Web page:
The following scene/sketch is based upon a funny incident (well, at least I thought it was funny) I heard a while back. Enjoy!
I’ll never forget it. My husband, Fred and I had brought our three kids, Joan, Edward, and Antonio, out to visit his parents in New Jersey. Now don’t get me wrong, they are very nice people, but let’s just say it is obvious they did not grow up in this country. As you will see, though maybe it’s just me.
The kids were in the den, watching TV and us adults were in the kitchen, talking and for most of us, just trying to stay out of my mother-in-law’s way. Dear God, you would think that woman was trying to feed a couple of armies the way she cooks. Though considering my husband is her youngest of 12 and I’ve seen the way he and his siblings eat, I can understand why.
Oh my! I’m getting off topic again aren’t I? I’m sorry I’ve been such a scatter-brain lately. Now where was I? Oh, yes, I remember. So the four of us were talking in the kitchen about Fred’s new promotion and Antonia goes to pull out some of her homemade bread from the oven. Mmmmm, I’m getting hungry just thinking about how good it smelled. Before she even starts to open the oven door, all three of my kids are trying to squeeze through the doorway to get at it.
I just don’t understand how they do that, I’m certain it must be a genetic thing with Italians. I can’t do it, but my husband’s whole family comes with a Fresh-Baked-Bread-Radar built in. It is simply astounding to me.
Now, I don’t like my kids eating anything too filling right before dinner, especially when it will be done in less than ten minutes, but have you ever tried to stop Italian grandparents from feeding their grandchildren? Or from feeding anyone in their house for that matter? I assure you, it is impossible! So before I can blink, my father-in-law is having my oldest, Joan, getting the butter from the fridge and telling my youngest, Antonio, to get a butter knife as he starts pulling the heel off the loaf for himself. Good piece of advice, never try and get the heel of a loaf of bread from patriarch of an Italian family, because unless you are the matriarch it’s not gonna happen.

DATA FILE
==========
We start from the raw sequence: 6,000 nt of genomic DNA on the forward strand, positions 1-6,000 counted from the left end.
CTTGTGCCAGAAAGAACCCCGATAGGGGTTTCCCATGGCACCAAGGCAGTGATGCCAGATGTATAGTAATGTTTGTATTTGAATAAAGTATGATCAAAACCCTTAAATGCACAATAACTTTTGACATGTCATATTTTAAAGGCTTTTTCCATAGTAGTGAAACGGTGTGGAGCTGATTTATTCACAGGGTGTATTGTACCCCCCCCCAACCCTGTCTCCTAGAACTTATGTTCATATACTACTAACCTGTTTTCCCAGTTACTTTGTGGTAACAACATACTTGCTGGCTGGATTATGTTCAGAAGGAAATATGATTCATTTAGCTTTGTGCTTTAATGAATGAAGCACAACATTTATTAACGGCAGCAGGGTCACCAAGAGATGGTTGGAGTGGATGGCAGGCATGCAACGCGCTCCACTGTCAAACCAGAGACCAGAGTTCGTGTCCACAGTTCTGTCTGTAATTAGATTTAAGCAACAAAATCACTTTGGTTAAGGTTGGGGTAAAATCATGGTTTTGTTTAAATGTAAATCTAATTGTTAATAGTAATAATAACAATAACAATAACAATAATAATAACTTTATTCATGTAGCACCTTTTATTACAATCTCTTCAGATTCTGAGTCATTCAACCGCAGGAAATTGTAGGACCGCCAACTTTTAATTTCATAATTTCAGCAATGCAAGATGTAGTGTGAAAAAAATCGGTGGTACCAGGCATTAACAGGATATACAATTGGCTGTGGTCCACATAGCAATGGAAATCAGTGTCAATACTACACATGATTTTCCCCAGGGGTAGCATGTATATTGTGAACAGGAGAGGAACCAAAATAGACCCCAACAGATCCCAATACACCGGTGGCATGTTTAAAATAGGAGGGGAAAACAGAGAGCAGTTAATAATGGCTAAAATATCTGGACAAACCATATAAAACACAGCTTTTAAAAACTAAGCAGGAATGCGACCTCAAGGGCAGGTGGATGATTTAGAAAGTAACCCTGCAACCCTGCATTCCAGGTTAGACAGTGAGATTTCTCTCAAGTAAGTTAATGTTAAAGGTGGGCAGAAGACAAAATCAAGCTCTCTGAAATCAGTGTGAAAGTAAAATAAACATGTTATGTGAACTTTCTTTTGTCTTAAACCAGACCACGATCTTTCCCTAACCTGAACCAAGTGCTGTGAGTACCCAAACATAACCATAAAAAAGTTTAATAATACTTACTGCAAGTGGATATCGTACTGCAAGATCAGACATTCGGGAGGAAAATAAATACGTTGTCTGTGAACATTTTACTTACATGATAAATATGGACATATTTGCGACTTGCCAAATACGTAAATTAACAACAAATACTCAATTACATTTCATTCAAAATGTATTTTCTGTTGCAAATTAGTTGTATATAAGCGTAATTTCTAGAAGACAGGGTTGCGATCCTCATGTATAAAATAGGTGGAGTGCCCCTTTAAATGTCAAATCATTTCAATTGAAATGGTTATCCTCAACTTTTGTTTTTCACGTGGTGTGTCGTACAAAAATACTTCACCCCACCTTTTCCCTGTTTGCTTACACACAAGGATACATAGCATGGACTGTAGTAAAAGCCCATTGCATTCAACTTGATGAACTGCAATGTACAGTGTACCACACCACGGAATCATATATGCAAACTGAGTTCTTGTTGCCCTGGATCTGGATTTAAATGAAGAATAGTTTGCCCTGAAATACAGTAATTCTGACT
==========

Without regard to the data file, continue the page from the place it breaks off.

As I’m sitting there fretting over my kids spoiling their dinner, I hear this horrid shriek of pain come from my youngest, followed shortly by him saying, “It’s sharp!”
Oh, you can imagine how my heart was racing! I jumped up and ran over to find he cut himself, on a butter knife no less. A small knick but I was not in a mood to be appeased at that moment. I turned to my father-in-law holding the offending knife and say to him, “It’s sharp!”
He then looked up at me and said, “Of course it’s sharp. It’s a knife, it’s supposed to be sharp.”
“But it’s a butter knife!”
“It’s still a knife.” I swear my father-in-law’s face was straight as an arrow when he said it and I almost lost it right before my husband started laughing so hard he nearly fell out of his chair.
“You think this is funny Fred!? One of our children is hurt and this is funny!?” My voice got higher and higher in pitch as I said it. I was just on this side of shrieking.
“Ah, he’ll be fine.” My infamous father-in-law. Not one to let sleeping dragons lie. Oh, no. He feels the need to poke it in the eye with a stick while it looks at him to make sure it’s awake.
My dear and prudent husband quickly cut in and said, “Look at the boy, Sweetheart. He’s fine the cut’s already closed. Come now Antonio, it doesn’t hurt at all now, does it?”
Thankfully, my son honestly gave the only reply that would have calmed me, “No, Dad. Not at all.”
My mother-in-law never allowing our little production to get in the way of her cooking finished setting dinner out and said to me, “See Dearie, everything is fine, come on now everyone let’s eat before it gets cold. Mangia everyone! Mangia!.”
I having calmed down and all of us having been around enough Italians at that point we all took my mother-in-law’s advice and ate.